The Krays and a paralysed schoolboy

A SURPISING friendship between the infamous Kray twins and a paralysed schoolboy is meticulously documented in an archive coming up for auction in Lichfield.

Drawings, letters, poems, Christmas cards and a signed copy of Reg Kray’s Book of Slang all feature in the astonishing collection, which began when the notorious super-gangsters heard of the boy’s plight.

James Fallon was born in Codsall, South Staffordshire, but emigrated to South Africa in the 1980s with his mum Elaine, dad Roger and sister Leanne.

What should have been a fairytale move turned to tragedy when James Fallon was run over by an unlicensed teenage driver in September 1988.

Miraculously, Jamie survived but suffered massive injuries as the impact detached his skull from his spine and stretched his spinal cord.

Unable to talk, swallow or breathe without the aid of a life support machine, and with the Fallons facing astronomical medical bills, a family friend heard that the Krays wanted to get involved.

And so began an unlikely friendship between a once-healthy young boy destined to spend the rest of his life needing round-the-clock care and – 5,600 miles away – two of the UK’s most feared gangsters who by then had been behind bars for almost two decades.

Over the next 18 months, both Reg and Ron kept close correspondence with Jamie and his family, sending drawings, poems, cards and letters.

The twins also called in support from their legion of celebrity supporters, leading to a fundraising gala at the Hackney Empire and a boxing night – although Jamie sadly died two days before the latter, aged 11 in March 1990.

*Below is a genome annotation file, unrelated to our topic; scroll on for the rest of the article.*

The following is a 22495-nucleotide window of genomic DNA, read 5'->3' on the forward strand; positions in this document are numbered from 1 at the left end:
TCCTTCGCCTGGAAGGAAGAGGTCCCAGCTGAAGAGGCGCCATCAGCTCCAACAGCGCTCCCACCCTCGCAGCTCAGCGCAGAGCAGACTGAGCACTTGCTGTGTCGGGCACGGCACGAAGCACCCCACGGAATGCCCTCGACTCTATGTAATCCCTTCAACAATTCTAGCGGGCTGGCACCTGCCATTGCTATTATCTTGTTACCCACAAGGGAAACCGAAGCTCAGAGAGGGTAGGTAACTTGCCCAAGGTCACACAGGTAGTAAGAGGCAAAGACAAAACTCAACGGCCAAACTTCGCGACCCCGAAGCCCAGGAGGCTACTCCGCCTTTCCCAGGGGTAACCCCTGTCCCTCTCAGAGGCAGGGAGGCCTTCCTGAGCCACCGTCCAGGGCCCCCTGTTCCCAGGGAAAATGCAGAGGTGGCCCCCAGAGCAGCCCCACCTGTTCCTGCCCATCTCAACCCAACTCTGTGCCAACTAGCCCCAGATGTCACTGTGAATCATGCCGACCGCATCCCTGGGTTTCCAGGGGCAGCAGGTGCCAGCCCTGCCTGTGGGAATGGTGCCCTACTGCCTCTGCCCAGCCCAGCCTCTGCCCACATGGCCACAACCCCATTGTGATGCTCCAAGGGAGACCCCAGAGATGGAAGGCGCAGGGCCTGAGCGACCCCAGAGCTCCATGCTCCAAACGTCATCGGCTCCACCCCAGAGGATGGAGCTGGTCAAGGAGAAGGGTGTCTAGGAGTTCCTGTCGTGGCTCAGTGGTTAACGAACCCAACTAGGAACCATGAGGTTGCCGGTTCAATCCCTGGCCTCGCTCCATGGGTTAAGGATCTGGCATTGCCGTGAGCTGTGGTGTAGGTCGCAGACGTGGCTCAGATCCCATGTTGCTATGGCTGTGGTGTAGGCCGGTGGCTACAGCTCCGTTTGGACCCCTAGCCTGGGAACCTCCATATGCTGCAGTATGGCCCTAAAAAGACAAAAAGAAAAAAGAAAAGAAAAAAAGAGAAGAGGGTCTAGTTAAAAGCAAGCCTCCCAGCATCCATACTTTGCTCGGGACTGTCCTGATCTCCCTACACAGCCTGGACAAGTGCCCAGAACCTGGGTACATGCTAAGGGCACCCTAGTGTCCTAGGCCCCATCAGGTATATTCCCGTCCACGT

Elaine Fallon, pictured above with Jamie, said: “This was a tragic period in our lives. The Kray Twins did not have to do what they did as we lived in South Africa and didn't know us.

“What they did for us to raise awareness, money etc was nothing short of amazing.

“I used to receive phone calls from Reggie from prison to see how James was. His compassion and concern were genuine and I will be forever grateful.”

The archive is being marketed by Richard Winterton Auctioneers at The Lichfield Auction Centre, Fradley Park.

It includes six signed crayon drawings by Reg Kray of a sailor, a cowboy, a boxer, a landscape, a boat at sea and a boxing match.

Affixed inside the sketchbook are two Christmas cards. An inscription on a page at the front dated December 3 1989 reads:

The most courageous boy in the world – James Fallon.

God bless. Affection. Your friend Reg Kray xxxxx

Spread across four lots, the collection includes a copy of Reg Kray’s Book of Slang signed “James, God Bless. Affection, Reg xxxxx”.

Reggie Kray pledged to donate royalties from the book to help Jamie – a letter accompanying the lot says: “James, Your book is in all the shops today…”.

Another lot of letters, poems, cards and newspaper cuttings includes a signed drawing of a cowboy by Reg dedicated to James and letters to family friend Bernard King from scores of football clubs and celebrities’ secretaries relating to requests for appearances at charity galas.